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Microevolution and Speciation keywords.docx

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Department
Biology
Course
BIO1130
Professor
Jon Houseman
Semester
Fall

Description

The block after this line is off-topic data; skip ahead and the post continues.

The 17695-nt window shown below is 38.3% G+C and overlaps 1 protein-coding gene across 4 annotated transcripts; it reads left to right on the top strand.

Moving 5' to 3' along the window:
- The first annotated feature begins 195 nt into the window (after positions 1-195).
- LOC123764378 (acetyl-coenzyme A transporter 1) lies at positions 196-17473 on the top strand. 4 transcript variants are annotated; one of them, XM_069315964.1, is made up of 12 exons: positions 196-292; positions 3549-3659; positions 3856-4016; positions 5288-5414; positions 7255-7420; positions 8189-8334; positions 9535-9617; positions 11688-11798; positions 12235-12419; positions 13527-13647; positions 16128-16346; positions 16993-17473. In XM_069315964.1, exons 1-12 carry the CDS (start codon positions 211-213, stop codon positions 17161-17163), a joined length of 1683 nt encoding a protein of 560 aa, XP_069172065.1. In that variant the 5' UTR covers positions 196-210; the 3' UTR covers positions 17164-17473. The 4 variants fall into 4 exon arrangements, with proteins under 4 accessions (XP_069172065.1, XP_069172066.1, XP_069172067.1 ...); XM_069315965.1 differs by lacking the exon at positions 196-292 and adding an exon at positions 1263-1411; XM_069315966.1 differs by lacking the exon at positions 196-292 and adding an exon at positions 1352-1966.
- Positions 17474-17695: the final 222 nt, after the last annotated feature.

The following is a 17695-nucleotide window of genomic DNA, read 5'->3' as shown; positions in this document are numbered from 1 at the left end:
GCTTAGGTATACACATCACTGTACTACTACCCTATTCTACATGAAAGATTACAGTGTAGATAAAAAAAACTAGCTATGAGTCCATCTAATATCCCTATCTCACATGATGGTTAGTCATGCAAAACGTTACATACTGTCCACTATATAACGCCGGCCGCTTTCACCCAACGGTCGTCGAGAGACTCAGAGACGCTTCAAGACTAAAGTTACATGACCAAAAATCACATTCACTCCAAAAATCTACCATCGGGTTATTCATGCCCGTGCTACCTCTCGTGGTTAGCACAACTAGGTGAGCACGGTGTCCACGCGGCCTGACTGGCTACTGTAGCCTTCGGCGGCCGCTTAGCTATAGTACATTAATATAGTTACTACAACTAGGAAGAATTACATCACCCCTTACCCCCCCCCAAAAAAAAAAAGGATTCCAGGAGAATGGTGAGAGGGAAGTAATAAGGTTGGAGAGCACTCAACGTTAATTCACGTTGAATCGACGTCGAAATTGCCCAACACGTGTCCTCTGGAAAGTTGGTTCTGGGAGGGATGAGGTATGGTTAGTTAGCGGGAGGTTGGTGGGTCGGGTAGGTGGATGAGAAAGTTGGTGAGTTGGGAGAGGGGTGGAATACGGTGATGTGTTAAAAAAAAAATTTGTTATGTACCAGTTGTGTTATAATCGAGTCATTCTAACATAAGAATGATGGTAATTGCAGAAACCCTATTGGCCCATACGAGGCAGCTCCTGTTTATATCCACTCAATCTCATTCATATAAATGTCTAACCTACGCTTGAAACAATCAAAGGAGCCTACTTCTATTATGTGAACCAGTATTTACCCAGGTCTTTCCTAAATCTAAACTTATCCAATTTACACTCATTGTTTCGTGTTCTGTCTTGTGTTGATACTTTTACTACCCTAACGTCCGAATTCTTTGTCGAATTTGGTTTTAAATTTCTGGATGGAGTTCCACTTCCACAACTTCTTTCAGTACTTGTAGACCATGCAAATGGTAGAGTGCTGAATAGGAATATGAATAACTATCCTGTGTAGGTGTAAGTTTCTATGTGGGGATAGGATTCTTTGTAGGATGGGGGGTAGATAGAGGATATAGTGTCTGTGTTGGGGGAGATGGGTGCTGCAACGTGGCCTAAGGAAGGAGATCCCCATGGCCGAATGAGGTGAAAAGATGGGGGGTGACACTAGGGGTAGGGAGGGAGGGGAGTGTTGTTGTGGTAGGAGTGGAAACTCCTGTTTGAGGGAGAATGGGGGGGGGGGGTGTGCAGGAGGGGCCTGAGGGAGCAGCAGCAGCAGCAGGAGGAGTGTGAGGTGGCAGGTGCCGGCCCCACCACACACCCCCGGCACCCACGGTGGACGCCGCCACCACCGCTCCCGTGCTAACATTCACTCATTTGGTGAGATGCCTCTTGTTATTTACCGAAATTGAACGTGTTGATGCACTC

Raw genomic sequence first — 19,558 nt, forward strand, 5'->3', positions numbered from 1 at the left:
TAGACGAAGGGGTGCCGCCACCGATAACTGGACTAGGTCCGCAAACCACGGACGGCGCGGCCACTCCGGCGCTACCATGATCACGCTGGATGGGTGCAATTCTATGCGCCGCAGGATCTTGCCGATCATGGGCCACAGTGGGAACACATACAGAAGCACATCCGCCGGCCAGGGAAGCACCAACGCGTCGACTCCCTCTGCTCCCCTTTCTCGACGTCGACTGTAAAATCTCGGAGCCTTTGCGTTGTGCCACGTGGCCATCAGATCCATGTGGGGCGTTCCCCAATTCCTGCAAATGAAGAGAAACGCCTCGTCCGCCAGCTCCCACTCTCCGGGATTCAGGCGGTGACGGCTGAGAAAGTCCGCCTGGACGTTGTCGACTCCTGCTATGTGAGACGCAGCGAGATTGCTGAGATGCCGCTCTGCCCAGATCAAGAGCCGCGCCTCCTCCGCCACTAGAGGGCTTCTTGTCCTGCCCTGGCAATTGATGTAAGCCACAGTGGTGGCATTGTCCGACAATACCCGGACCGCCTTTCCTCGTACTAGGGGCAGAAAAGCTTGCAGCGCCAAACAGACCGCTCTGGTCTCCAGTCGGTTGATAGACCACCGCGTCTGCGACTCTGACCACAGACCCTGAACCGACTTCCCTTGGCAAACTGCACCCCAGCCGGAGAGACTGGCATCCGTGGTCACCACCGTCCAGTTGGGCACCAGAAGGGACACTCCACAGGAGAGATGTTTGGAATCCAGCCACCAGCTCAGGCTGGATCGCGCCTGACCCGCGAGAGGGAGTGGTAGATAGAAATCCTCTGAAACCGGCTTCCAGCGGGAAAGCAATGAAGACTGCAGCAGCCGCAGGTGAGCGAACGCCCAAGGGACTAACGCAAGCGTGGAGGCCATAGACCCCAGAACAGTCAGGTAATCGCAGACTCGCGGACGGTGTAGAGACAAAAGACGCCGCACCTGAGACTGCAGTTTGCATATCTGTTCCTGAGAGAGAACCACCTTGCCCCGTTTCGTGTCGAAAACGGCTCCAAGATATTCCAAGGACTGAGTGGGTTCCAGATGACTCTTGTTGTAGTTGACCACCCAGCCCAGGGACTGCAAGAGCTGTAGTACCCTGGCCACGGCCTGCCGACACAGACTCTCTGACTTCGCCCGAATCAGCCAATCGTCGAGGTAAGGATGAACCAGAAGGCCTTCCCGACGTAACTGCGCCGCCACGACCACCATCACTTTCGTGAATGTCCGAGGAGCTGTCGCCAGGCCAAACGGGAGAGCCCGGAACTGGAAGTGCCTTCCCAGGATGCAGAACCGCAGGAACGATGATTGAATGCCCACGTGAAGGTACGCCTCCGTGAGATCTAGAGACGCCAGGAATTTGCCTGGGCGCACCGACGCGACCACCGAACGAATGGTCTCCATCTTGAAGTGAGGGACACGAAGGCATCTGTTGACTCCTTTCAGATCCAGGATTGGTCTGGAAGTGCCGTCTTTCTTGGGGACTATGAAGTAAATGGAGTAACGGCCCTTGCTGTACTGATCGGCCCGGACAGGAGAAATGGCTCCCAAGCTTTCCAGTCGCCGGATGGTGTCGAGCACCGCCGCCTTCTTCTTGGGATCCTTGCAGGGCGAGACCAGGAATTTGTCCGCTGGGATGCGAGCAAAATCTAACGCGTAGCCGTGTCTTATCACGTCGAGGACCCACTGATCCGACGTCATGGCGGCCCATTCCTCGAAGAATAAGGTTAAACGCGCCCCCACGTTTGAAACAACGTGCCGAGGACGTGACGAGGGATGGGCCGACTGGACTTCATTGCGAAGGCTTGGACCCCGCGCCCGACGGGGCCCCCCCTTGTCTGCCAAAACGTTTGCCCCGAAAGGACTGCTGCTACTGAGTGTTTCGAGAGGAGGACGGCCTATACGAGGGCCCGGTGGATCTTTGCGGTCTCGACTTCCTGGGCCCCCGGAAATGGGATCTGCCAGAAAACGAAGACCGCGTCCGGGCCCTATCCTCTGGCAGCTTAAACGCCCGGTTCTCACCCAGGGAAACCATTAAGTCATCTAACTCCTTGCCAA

MICROEVOLUTION 4 Contributors to Genetic Diversity: 1) Genetic Recombination: - Homologous chromosomes (although having the same genes) will carry different alleles (versions of those genes) - These homologous chromosomes cross over to exchange alleles, increasing variaition 2) Random Segregation - the maternal and paternal members of each homologous pair are different in that they typically carry different alleles of many of the genes on that chromosome. - When the chromosomes are pulled apart in meiosis, there is a random combination of maternal and paternal chromosomes being pulled to either side of the cell 3) Alternative combinations at Meiosis II - The resulting daughter cells will be genetically different, depending on how the chromosomes align in metaphase II. 4) Random Fertilization - The haploid products of meiosis are genetically diverse. The rather random combination of these cells (or their descendants) during fertilization is a matter of chance that amplifies the variability of sexual reproduction. Maintaining Variation the masking of recessive alleles in heterozygotes makes it almost impossible to eliminate them completely through selective breeding. balanced polymorphism is one in which two or more phenotypes are maintained in fairly stable proportions over many generations. Natural selection preserves balanced polymorphisms when heterozygotes have higher relative fitness, - Heterozygote Advantage. A balanced polymorphism can be maintained by heterozygote advantage, when heterozygotes for a particular locus have higher relative fitness than either homozygote. Example: in Africa people that are heterozygous for sickle cell anemia have a higher survival rate. Allele/Genes Allele - One of two or more versions of a gene. Alternate forms that a gene can take One allele per gene is found in a gamete Allele frequencies - The abundance of one allele relative to others at the same gene locus in individuals of a population. The allele frequency remains the same within a population, no matter how alleles are mixed. However, once a change in allele frequency occurs, evolution results. Dominant allele - The allele expressed when more than one allele is present. Recessive allele - An allele whose phenotypic effect is not expressed in a heterozygote. It is only expressed when homozygous Fixation - the change in a gene pool from a situation where there exist at least two variants of a particular gene (allele) to a situation where only one of the alleles remains. Result of heavy selection pressure Gene duplication - any duplication of a region of DNA that contains a gene; it may occur as an error in homologous recombination Gene flow - The transfer of genes from one population to another through the movement of individuals or their gametes. Gene pool - The sum of all alleles at all gene loci in all individuals in a population. Genetic drift - Random fluctuations in allele frequencies as a result of chance events; usually reduces genetic variation in a population. Genetic drift isn’t as likely in a large population - Bottleneck effect - Founder effect Genetic equilibrium - The point at which neither the allele frequencies nor the geno type frequencies in a population change in succeeding generations. Genotype frequencies - The percentage of individuals in a population possessing a particular genotype. Heterozygote advantage - An evolutionary circumstance in which individuals that are heterozygous at a particular locus have higher relative fitness than either homozygote. Heterozygous - The state of possessing two different alleles of a gene. Homozygous - State of possessing two copies of the same allele. Crossing over - The recombination, in which chromatids exchange segments of DNA. Sister chromatids exchange DNA Diploid- cells have two homologous copies of each chromosome, usually one from the mother and one from the father. Haploid - An organism or cell with only one copy of each type of chromosome in its nuclei. Polyploids – organisms that have more than two copies of a chromosome. In these divisions, the spindle fails to separate the duplicated chromosomes, which are incorporated into a single nucleus with twice the usual number of chromosomes - In plants, polyploids are often hardier and more successful in growth and reproduction than the diploid plants from which they were derived. As a result, polyploidy is common and has been an important source of variability in plant evolution. - By contrast, in animals it is deadly to have polyploidy Autopolyploidy - a diploid (2n) individual may produce tetraploid (4n) offspring, each with four complete chromosome sets. Autopolyploidy occurs through an error in either mitosis or meiosis, so that gametes spontaneously receive the same number of chromosomes as a somatic cell. Polymorphy - The existence of discrete variants of a character is called a polymorphism. These traits are described as polymorphic - nearly half the loci surveyed in many populations of plants and invertebrates are polymorphic. Genotype – all individuals have different genotypes. In diploids, each gene locus has two alleles. The sum of all alleles at all gene loci in all individuals is called the population's gene pool. genotype frequencies - the percentages of individuals possessing each genotype. Knowing that each diploid organism has two alleles (either two copies of the same allele or two different alleles) at each gene locus, a scientist can then calculate allele frequencies, the relative abundances of the different alleles. For a locus with two alleles, scientists use the symbol p to identify the frequency of one allele, and q to identify the frequency of the other allele. Phenotype – outward expression of a gene. On a graph the range of variation for a phenotype can be represented by a bell curve phenotypic variation - differences in appearance or function that are passed from generation to generation. This can be represented by a bell curve. - Phenotypic variation within populations may be caused by genetic differences between individuals, by differences in the environmental factors that individuals experience, or by an interaction between genetics and the environment. As a result, genetic and phenotypic variations may not be perfectly correlated. - Organisms can have different genotypes and portray the same phenotype, or same genotype and different phenotype. Hardy-Weinberg Principle Early in the twentieth century, geneticists were puzzled by the persistence of recessive traits because they assumed that natural selection replaced recessive or rare alleles with dominant or common ones. - the Hardy–Weinberg principle, specifies the conditions under which a population of diploid organisms achieves genetic equilibrium, the point at which neither allele frequencies nor genotype frequencies change in succeeding generations. - Their work also showed that revessive alleles were not replaced by dominant ones, and that the shuffling of genes in sexual reproduction does not in itself cause the gene pool to change. - genetic equilibrium is possible only if all of the following conditions are met: 1. No mutations are occurring. 2. The population is closed to migration from other populations. 3. The population is infinite in size. 4. All genotypes in the population survive and reproduce equally well. 5. Individuals in the population mate randomly with respect to genotypes - If the genotype frequency changes = microevolution - Easiest condition to meet for a biologist studying a small population is no gene flow Incomplete dominance – in some genetic crosses (RRxrr) the ratio of visible traits is 1:2:1 in the F1 generation with two seemingly intermediate conditions. Speciation Speciation - the evolutionary process by which new biological species arise. 1. Allopatric speciation - The evolution of reproductive isolating mechanisms between two populations that are geographically separated. 2. Parapatric speciation - Speciation between populations with adjacent geographic distributions. 3. Sympatric speciation – when reproductive isolation evolves between distinct subgroups that arise within one population. Models of sympatric speciation do not require that the populations be either geographically or environmentally separated as their gene pools diverge. Changes in diet, behaviour, or chromosomes could effect reproductive isolation. 4. Some members of each population may mate with individuals from the other, producing viable, fertile offspring in areas called hybrid zones. Types of species 5. Biological Species Concept defines a species as a group of organisms that can successfully interbreed and produce fertile offspring. 6. Phylogenetic Species Concept (which itself has multiple versions) defines a species as a group of organisms bound by a unique ancestry. 7. Ecological Species Concept defines a species as a group of organisms that share a distinct ecological niche. 8. Morphological Species Concept, the idea that all individuals of a species share measurable traits that distinguish them from individuals of other species. When geographically separated populations of a species exhibit dramatic, easily recognized phenotypic variation, biologists may identify them as different subspecies Some plant and animal species have a ring-shaped geographic distribution that surrounds uninhabitable terrain. Adjacent populations of these so-called ring species can exchange genetic material directly, but gene flow between distant populations occurs only through intermediary populations. Example is the salamander Polyploidy Polyploidy - The condition of having one or more extra copies of the entire haploid complement of chromosomes. Polyploidy often originates from failure of the spindle to function normally during mitosis in cell lines leading to germ-line cells. In these divisions, the spindle fails to separate the duplicated chromosomes, which are incorporated into a single nucleus with twice the usual number of chromosomes. The effects of polyploidy vary widely between plants and animals. In plants, polyploids are often hardier and more successful in growth and reproduction than the diploid plants from which they were derived. As a result, polyploidy is common and has been an important source of variability in plant evolution. Allopolyploidy - polyploids with chromosomes derived from different species. Precisely it is the result of doubling of chromosome number in an F1 hybrid. Autopolypoloidy - polyploids with multiple chromosome sets derived from a single species. Autopolyploids can arise from a spontaneous, naturally occurring genome doubling Isolation Isolation Reproductive isolation is fundamental to the Biological Species Concept. A reproductive isolating mechanism is a biological characteristic that prevents the gene pools of two species from mixing even when they are sympatric (occupying the same spaces at the same time) Prezygotic isolation: - Ecological isolation – species that live in the same area but different parts of it. Example is tigers live in dense forests, lions in grasslands; but both live in india. - temporal isolation if they mate at different times of the day or different times of the year. - Behavioural isolation results when the signals used by one species are not recognized by another. Female songbird